What Makes for a Good Employee Goal?


How cool would it be if every time an employee goal was met, an enormous cry of “GOOOAAALLL!” erupted through the office? Unfortunately, our offices aren’t stadiums, and not all goals are winners. Goals can be useless to employees—not because they’re poor workers, but because the goals themselves are poorly designed.

Bersin by Deloitte’s “Predictions for 2015” recommends companies implement goal management software that is “low-touch, agile, [and] easy-to-use” (22). But the work doesn’t end at the software: The way an employee creates and then handles goals must be spot-on. Bersin offers a slew of tips on putting together great employee objectives. We weigh-in—as do a few others—on how to craft a breakaway goal that Pelé himself would approve of.


1. It’s transparent (aka, the whole office is in on it).

Bersin mentions the ultimate tool for accountability: the goal is “public for all to see” (21). If an entire company knows what an employee is reaching for, it’s easier for him or her to feel the weight of responsibility (and the tiny prod of pitchforks should he or she fall short).

The question is how to let the company know. The easiest way is to implement a self-serve online solution, one where employees can edit their goals and the whole company can check them out. But social media is also a great tool for alerting everyone. Maybe a bi-weekly goal check in with your team? Try out #TBG—Throw-Back Goalsday.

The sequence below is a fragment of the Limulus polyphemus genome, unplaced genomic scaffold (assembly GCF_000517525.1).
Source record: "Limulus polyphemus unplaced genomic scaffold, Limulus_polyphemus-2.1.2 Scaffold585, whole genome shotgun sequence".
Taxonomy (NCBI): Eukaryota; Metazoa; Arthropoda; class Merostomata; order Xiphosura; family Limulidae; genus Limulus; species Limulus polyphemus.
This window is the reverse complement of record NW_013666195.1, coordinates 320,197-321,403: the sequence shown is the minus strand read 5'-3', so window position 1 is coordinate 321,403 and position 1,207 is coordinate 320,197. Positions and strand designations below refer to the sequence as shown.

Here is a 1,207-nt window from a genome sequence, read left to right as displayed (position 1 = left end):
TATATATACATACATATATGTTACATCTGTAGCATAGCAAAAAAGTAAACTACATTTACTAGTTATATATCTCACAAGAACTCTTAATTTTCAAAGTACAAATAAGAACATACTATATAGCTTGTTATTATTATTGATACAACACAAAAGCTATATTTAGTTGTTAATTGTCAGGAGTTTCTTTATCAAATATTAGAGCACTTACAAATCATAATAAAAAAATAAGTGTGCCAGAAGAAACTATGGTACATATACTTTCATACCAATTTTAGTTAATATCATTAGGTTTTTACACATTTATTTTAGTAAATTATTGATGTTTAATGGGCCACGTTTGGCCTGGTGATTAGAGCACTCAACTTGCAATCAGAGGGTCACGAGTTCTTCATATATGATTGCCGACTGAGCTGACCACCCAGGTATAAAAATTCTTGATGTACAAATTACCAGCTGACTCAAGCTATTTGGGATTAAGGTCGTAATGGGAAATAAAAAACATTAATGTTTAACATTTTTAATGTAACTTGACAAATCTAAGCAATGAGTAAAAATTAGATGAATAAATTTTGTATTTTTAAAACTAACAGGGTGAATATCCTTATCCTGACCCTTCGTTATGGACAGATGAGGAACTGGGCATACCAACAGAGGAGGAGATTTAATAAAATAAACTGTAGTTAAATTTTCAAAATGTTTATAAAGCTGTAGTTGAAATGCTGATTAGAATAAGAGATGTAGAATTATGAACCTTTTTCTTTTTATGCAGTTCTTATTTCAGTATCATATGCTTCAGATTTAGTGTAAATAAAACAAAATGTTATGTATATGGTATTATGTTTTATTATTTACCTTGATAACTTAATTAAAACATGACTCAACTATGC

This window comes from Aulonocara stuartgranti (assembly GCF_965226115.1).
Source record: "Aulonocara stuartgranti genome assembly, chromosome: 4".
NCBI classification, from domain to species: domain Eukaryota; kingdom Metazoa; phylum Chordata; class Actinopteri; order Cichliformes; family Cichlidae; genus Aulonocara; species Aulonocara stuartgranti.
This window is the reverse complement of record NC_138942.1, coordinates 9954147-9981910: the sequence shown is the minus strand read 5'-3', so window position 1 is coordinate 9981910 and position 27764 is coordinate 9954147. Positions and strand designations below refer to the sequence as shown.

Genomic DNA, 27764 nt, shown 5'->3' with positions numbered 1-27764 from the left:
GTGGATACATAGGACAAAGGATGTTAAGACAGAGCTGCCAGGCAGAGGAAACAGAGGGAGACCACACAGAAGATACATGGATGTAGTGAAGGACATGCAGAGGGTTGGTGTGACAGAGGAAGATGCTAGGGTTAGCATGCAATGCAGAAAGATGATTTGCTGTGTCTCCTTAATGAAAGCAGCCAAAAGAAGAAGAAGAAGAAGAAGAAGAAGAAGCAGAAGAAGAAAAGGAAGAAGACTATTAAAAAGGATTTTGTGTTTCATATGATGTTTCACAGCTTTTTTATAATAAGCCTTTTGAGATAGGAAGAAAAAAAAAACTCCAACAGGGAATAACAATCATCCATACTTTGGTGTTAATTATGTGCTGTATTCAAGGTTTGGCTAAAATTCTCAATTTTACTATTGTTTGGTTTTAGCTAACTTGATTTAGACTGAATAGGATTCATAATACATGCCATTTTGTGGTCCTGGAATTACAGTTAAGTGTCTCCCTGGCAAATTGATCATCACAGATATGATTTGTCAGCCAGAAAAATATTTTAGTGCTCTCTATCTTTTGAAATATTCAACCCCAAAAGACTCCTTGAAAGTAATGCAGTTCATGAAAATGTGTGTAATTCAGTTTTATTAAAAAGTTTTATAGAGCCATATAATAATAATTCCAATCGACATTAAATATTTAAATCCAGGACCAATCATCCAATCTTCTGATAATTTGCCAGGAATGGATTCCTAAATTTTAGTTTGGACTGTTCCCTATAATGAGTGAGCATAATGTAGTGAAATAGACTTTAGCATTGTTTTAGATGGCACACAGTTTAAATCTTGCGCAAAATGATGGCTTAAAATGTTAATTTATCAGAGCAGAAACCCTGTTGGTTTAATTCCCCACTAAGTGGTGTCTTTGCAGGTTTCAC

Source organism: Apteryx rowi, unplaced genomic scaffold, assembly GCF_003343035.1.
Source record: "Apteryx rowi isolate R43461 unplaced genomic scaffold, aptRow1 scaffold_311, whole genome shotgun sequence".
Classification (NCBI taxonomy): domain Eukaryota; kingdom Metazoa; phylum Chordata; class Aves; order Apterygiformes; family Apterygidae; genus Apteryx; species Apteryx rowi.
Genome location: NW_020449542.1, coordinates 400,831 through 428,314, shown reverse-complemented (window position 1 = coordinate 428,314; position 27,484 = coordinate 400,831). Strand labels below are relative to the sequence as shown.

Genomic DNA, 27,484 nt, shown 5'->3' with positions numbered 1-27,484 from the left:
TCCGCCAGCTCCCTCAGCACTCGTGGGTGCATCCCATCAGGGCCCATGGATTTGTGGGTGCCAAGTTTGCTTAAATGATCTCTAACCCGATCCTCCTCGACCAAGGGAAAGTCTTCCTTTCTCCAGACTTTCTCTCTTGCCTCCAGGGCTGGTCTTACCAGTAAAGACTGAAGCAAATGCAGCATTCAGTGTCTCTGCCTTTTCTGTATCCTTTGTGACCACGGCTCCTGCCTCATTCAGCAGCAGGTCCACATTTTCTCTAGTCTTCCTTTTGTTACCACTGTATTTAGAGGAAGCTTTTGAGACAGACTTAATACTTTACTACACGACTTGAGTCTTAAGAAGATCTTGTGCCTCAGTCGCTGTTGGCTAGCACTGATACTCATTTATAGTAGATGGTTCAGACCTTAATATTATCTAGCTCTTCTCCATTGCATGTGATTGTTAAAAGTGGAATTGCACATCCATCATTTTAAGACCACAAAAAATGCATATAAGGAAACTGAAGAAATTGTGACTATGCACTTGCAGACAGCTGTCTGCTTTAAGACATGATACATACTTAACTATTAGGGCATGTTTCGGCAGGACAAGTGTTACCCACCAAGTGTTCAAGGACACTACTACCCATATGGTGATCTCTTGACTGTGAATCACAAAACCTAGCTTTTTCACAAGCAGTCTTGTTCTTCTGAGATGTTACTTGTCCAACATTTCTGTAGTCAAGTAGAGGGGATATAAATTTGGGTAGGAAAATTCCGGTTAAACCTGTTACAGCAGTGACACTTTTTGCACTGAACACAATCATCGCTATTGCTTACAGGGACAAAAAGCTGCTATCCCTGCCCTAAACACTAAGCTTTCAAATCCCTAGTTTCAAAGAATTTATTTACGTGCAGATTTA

2. It’s revisited. Often.

A bi-weekly check-in with peers may not be enough for an employee to hit targets. Bersin says that when it comes to goals at high-performing companies, “they revisit them often (even weekly).”

Take the approach down to the worker level. Have your employee self-report their progress. Would a runner beat a best marathon time without ever checking a watch? Well, maybe, like if Rainman starred in Chariots of Fire… this is getting weird. Just have employees revisit those goals a ton.


3. It’s specific.

Heidi Grant Halvorson of Harvard Business Review says “try to be as specific as possible” when making a goal. This can be difficult when just beginning a position or venturing into a new skillset. But precision can breed simplicity. “Decreasing time to hire by 20%” has a more productive spin than “improve hiring practices.” Simple, direct, specific—employees should focus their goals like laserbeams.


4. It’s a dash out of the comfort zone.

We’ve all heard it before: Goals have to be challenging. Tricky thing is, no one can aim for that sweet balance of attainability and challenge but the employee.

Elizabeth Rider, the Board Certified Health Counselor (AADP) and writer, distills the idea when she writes, “You'll never achieve greatness if you stay in a space of setting goals that you are guaranteed to meet.”

Employees should be a bit worried about their goals. Maybe they’re a little scared. Maybe they lose a teeny bit of sleep. That means they’re in the right place—where they’re careening downfield and not sure if their feet can keep up. That’s when it’s your job to run right beside them and make sure they keep up all that fancy footwork.

Is it time for a performance review checkup? This guide will help you optimize your performance management strategy.

Topics: Talent, Performance Management

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